De Win G, Van Bruwaene S, Aggarwal R, Crea N, Zhang Z, De Ridder D, Miserez M. Laparoscopy training in surgical education: the utility of incorporating a structured preclinical laparoscopy course into the traditional apprenticeship method. Journal of Surgical Education. 2013;70(5):596–605


Abstract

Objective
To investigate whether preclinical laparoscopy training offers a benefit over standard apprenticeship training and apprenticeship training in combination with simulation training.

Design
This randomized controlled trial consisted of 3 groups of first-year surgical registrars receiving a different teaching method in laparoscopic surgery.

Setting
The KU LEUVEN Faculty of Medicine is the largest medical faculty in Belgium.

Participants
Thirty final-year medical students starting a general surgical career in the next academic year.

Methods
Thirty final-year medical students were randomized into 3 groups, which differed in the way they were exposed to laparoscopic simulation training but were comparable in regard to ambidexterity, sex, age, and laparoscopic psychomotoric skills. The control group received only clinical training during surgical residentship, whereas the interval group received clinical training in combination with simulation training. The registrars were allowed to do deliberate practice. The Centre for Surgical Technologies Preclinical Training Programme (CST PTP) group received a preclinical simulation course during the final year as medical students, but was not exposed to any extra simulation training during surgical residentship. At the beginning of surgical residentship and 6 months later, all subjects performed a standardized suturing task and a laparoscopic cholecystectomy in a POP Trainer. All procedures were recorded together with time and motion tracking parameters. All videos were scored by a blinded observer using global rating scales.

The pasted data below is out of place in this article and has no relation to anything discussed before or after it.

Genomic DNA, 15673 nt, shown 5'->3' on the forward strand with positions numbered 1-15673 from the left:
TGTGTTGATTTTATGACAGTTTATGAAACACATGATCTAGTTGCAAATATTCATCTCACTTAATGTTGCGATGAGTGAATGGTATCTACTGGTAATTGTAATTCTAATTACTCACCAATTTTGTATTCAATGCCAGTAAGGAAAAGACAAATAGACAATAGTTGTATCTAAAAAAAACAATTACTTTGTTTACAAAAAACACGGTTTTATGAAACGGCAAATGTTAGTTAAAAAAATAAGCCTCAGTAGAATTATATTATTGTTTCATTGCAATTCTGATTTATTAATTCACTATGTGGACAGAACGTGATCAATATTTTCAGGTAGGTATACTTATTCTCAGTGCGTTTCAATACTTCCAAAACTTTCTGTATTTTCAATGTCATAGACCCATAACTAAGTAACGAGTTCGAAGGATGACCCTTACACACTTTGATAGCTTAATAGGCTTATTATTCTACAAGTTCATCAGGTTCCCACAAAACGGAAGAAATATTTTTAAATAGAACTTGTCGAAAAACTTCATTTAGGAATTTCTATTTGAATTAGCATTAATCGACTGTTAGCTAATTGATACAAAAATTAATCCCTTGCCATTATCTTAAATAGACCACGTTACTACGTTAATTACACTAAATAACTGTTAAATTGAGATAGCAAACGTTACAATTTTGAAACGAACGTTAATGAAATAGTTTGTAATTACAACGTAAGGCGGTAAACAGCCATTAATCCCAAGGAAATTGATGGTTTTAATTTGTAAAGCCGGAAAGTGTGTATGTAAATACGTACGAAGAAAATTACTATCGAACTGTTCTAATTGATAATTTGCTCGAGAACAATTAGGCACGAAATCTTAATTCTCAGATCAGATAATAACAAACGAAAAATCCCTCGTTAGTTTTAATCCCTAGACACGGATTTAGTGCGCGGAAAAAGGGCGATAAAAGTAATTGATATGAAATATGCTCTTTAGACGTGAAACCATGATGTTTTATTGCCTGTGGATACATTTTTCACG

Results
At baseline the 3 groups were comparable. At 6 months, for suturing, the CST PTP group was better than both the other groups with respect to time, checklist, and amount of movements. The interval group was better than the control group on only the time and checklist score. For the cholecystectomy evaluation, there was a statistical difference between the CST PTP study group and both other groups on all evaluation scales in favor of the CST PTP group.

Conclusions
Structured, preclinical proficiency-based training is better than clinical training combined with laboratory training or clinical training alone.



InterNICHE keywords: POP Trainer

Link to journal: www.jsurged.org